If the prepayment penalty exceeds the interest paid on the loan, it’s not worth paying. After all, you can’t save on the interest even by paying early.
3. You have other retirement plans besides your property
If you have the cash to spare, consider making other investments instead of just putting all of it into your property.
For example, say you have a loan of $400,000 for your resale flat. At 2% interest on a 30-year loan, the repayments are $1,478 per month. You decide to pay off your loan faster and opt for a 20-year loan instead. Now, your repayments become $2,024 per month.
That’s a difference of $546 a month.
Now let’s look at two scenarios:
Scenario 1: Instead shaving 10 years off your loan repayment, you go ahead and take a 30-year loan instead. You then use the extra $546 saved, by putting it into a retirement product (speak to a financial adviser for more details).
$546 a month comes to $6,552 a year. Assuming you put it in a retirement product that compounds at 4% per annum, a fairly realistic expectation, that comes to almost $381,349 at the end of 30 years.
You would eventually have a fully paid up flat, and around $380,000 to retire on.
Scenario 2: You pick a 20-year loan and pay off the house fast. During the next 10 years, you take the $2,024 you’d normally use for loan repayment and put it in a retirement product compounding at 4% per annum.
At the end of those 10 years, you’d have around $301,885, and a fully paid-up flat. That’s $78,115 less compared to Scenario 1.
The absolute worst-case scenario is to end up with a fully paid-up flat, but zero retirement funds at the age of 55 or 60. You can’t eat your house, unfortunately; and nothing hurts more than paying your whole life for a home, only to have to sell it and downsize a few years later.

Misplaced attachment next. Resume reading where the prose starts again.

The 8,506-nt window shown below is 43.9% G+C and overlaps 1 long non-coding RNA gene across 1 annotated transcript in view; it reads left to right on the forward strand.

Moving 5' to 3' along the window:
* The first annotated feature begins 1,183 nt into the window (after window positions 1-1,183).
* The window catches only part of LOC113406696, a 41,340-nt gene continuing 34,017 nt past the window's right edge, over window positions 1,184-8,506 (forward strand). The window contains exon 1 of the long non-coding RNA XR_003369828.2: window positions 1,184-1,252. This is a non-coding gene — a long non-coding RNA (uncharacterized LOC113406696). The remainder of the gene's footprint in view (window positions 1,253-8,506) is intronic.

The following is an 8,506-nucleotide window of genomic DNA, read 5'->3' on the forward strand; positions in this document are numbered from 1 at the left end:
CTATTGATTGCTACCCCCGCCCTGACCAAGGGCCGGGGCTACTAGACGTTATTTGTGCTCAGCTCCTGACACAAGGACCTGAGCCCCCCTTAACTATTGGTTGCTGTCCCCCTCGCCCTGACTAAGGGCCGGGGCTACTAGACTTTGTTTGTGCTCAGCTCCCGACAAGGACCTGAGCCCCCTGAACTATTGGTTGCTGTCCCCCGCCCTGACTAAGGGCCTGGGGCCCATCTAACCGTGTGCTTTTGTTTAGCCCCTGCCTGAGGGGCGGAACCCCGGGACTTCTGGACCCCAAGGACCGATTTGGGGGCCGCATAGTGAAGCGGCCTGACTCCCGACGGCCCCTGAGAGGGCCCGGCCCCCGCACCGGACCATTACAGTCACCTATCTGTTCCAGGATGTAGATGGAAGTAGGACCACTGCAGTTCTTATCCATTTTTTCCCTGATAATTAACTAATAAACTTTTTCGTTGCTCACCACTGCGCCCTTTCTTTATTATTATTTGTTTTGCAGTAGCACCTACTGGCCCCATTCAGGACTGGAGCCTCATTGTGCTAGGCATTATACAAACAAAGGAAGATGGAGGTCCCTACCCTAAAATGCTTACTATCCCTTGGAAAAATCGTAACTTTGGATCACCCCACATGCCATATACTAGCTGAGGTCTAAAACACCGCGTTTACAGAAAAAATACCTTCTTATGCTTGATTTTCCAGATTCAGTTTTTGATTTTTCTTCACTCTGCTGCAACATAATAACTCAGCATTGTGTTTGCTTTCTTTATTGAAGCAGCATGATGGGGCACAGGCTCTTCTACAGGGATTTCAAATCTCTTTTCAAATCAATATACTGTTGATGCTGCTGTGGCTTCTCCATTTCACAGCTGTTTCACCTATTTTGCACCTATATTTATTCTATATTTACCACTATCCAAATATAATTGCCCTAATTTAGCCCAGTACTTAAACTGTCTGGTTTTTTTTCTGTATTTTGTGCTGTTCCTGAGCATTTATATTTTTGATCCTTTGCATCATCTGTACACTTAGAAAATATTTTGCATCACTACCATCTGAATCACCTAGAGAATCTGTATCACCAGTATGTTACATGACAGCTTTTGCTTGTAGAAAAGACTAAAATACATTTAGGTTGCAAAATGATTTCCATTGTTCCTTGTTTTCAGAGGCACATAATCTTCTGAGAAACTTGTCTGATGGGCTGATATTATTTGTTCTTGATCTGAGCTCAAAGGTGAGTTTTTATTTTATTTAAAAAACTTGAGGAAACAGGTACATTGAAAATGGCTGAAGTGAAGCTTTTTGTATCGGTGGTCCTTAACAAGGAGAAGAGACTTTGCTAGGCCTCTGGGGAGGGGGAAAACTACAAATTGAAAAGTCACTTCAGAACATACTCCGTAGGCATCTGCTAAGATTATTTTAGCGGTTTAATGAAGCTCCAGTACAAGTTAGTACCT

Don’t sacrifice your retirement plans just to pay off your home a few years earlier.
4. Interest rates are rising significantly
This is more for investors (landlords) than homeowners). In an environment of rising interest rates - which is the case in 2017 - you may want to quickly pay off the loans, to prevent them from eating into rental income. Remember that the current low-interest rate environment was sparked by the Global Financial Crisis in 2008/9, and with home loans being at record lows for almost a decade, they are bound to rise again eventually.
Note that historically, home loan rates in Singapore are near 4% per annum, with the past decade being something of an oddity.
For homeowners, your concern is of course not rental rates. You may want to try and pay off your home before monthly repayments rise past sustainable levels. Before you do that, however, you should realise there are other options in the form of refinancing.
You can switch your bank loan, to a package that’s more affordable; and that might be easier and more prudent than wiping out your savings to rush repayment.
In fact, you can take advantage of refinancing right now. Three of the best options (at the time of writing) are the UOB 15 month FD loan (1.28% per annum), DBS FHR loan (1.3% per annum), and the Maybank Variable Rate Package loan (1.38% per annum). You can apply for them on GoBear.com.
Talk to a financial professional before rushing to prepay your home loan.
It’s not as simple and clear-cut as many personal websites and books would claim. Pre-paying your home loan is a major financial decision, and it should never be done lightly.